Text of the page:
The present study investigated cigarette smoking among a Greek nation-wide school-based sample of adolescents and the relationship between cigarette smoking status and adolescents' emotional/behavioural problems while considering the potential confounding effects of other important factors (i.e. age, gender, socioeconomic status, parental smoking, leisure time) in order to obtain a more accurate account of this widely reported association. The prevalence rates of current smoking for adolescents aged 12-15 years and those aged 16-18 years were found comparable (i.e. approx. 4% and 24% respectively) to those reported in other Greek studies [2, 31]. The frequency of current smokers was significantly higher among adolescents from low family socioeconomic background and with a smoking parent. These findings are consistent with previous data [30–32]. However, the present study could not detect any significant association between smoking status and adolescents' leisure time . The measurement of leisure time applied here may account for this finding, since it did not include data regarding parental control and surveillance over adolescents' activities outside school and family. Cigarette smoking was associated with higher levels of emotional/behavioural problems and the association was not moderated after controlling for the effects of other covariates. Emotional symptoms, conduct problems and hyperactivity/inattention were all significantly associated with adolescents' current smoking, lending further support to existing literature [5–21, 23–25]. This result also suggests that the association between smoking and emotional/behavioural problems is not confounded by significant predictors for both adolescents' smoking and emotional/behavioural problems, such as age, socioeconomic status and parental smoking.
The reported relationships underlie the fact that it is often the same individuals who engage in risk behaviours such as smoking and present emotional/behavioural difficulties, increasing the harmful effect of these behaviours on human health. The present findings highlight the importance of addressing adolescents' mental health problems in any effective effort for preventing or combating adolescents' cigarette smoking. Instead of dealing with smoking as a more or less normative risky behaviour during this critical period or focusing mainly on peer influences, adolescent health professionals should take into account the complex cluster of problems and needs which possibly burden adolescents and eventually remain unmet.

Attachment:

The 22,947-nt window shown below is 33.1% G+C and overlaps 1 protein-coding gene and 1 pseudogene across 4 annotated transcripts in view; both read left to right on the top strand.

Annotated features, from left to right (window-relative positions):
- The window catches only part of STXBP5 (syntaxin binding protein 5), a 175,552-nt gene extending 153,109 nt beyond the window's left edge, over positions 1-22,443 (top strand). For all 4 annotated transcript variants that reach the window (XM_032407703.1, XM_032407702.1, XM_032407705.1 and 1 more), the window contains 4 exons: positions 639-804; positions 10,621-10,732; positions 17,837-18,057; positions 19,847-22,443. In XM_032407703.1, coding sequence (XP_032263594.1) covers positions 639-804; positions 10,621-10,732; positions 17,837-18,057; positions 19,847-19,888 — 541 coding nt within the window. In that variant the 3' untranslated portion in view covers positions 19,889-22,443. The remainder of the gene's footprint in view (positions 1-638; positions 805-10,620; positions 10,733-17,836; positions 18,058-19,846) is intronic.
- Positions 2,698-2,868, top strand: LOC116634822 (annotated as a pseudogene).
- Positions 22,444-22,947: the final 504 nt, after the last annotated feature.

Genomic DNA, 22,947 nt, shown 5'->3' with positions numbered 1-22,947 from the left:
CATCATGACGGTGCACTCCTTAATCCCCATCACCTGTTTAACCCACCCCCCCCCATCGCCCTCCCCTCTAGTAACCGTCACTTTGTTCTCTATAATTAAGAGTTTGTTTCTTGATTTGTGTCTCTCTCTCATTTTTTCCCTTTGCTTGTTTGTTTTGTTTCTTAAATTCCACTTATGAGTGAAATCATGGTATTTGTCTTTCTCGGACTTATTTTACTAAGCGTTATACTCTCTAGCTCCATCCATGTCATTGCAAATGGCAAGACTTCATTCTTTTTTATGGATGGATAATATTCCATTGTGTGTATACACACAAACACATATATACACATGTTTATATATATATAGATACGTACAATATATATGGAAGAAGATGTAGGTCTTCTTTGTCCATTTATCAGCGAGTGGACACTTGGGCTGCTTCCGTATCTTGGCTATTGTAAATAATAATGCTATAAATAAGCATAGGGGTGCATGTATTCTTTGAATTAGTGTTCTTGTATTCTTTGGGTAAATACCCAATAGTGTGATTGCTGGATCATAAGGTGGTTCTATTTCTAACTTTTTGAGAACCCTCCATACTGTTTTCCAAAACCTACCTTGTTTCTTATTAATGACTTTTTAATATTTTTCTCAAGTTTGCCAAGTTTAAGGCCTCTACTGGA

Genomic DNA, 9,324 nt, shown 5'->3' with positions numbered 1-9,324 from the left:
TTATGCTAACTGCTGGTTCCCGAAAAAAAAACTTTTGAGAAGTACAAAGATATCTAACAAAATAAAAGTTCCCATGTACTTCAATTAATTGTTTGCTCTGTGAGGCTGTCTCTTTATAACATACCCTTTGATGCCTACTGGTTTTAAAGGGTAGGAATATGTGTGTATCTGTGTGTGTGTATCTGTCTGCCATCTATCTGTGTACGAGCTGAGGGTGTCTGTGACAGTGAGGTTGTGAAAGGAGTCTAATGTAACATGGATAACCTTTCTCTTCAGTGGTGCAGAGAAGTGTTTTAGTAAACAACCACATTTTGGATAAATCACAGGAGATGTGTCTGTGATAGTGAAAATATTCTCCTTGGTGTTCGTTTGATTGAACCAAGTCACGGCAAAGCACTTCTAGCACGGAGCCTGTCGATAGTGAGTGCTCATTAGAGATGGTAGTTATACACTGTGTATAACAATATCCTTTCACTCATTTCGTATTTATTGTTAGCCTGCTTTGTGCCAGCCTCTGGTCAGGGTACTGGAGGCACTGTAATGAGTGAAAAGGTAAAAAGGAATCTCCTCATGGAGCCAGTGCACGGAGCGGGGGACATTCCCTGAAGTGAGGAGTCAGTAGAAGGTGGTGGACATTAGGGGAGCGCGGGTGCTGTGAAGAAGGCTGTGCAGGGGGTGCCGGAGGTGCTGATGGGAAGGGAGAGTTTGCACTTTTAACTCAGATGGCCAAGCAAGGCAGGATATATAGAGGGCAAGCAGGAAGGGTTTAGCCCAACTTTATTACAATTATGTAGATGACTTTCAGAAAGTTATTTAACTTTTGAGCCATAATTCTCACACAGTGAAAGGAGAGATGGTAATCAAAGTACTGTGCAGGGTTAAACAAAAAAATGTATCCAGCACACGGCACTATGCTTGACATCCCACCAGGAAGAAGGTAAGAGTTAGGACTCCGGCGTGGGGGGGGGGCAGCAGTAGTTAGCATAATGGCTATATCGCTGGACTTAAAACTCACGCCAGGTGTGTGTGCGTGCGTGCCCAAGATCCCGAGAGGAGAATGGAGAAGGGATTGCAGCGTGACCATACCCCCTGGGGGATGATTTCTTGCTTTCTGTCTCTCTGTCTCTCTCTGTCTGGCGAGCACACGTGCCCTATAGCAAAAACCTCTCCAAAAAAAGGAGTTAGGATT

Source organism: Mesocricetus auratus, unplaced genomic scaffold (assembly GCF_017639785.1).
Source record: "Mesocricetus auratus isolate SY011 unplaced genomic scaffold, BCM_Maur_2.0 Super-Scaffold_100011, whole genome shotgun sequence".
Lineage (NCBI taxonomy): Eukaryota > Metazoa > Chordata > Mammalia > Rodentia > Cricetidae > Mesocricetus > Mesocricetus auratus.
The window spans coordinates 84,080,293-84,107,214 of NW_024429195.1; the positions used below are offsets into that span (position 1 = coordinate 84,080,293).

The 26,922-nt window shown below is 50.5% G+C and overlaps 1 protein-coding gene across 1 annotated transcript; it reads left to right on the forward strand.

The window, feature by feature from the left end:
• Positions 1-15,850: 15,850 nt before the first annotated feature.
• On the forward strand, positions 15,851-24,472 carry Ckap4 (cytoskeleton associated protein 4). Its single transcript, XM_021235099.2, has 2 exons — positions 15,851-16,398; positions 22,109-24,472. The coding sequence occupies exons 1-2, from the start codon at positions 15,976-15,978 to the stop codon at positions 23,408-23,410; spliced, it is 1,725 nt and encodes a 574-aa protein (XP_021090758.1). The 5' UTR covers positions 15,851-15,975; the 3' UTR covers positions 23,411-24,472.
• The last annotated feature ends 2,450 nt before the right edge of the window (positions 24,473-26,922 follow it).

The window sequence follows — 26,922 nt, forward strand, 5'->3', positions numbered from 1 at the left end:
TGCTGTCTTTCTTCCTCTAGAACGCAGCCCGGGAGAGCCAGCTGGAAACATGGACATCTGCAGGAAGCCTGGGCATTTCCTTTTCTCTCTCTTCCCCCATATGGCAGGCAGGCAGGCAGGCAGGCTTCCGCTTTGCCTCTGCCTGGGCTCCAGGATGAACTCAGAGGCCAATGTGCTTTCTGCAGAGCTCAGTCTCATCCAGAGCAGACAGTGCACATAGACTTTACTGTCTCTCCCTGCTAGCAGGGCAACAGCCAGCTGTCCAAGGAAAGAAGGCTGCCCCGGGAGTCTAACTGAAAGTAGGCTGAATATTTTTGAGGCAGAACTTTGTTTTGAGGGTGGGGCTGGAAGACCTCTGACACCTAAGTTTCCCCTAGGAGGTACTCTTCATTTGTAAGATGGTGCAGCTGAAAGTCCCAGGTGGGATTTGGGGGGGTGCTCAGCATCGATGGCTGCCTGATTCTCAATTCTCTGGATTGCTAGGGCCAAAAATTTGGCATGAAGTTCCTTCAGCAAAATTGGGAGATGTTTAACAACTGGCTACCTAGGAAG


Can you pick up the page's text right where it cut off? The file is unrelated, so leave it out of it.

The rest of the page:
Certain limitations should be considered in understanding the results of the present study. The cross-sectional design of the study could not demonstrate causal directions between smoking and emotional/behavioural problems. Additionally, as is frequently observed in school-based surveys, there was a tendency for a higher response rate from girls compared with boys. It should be stressed, however, that the methodology of the European project, within which the present study was conducted, achieved a sufficient degree of representativeness to provide reference population values, as provided elsewhere . Moreover, it is possible that factors other than the variables included in the statistical analyses are related to the associations between smoking and emotional/behavioural problems. For example, genetic factors, smoking habits during pregnancy, peers' smoking and personality variables (e.g. coping styles, affect regulation, risk-taking) could mediate or moderate the abovementioned relationship. Finally, tobacco use was not assessed through elaborated measures of smoking behaviour (tracking initiation age and frequency with a longitudinal design), which may have misclassified the smoking status with consequences on the observed associations.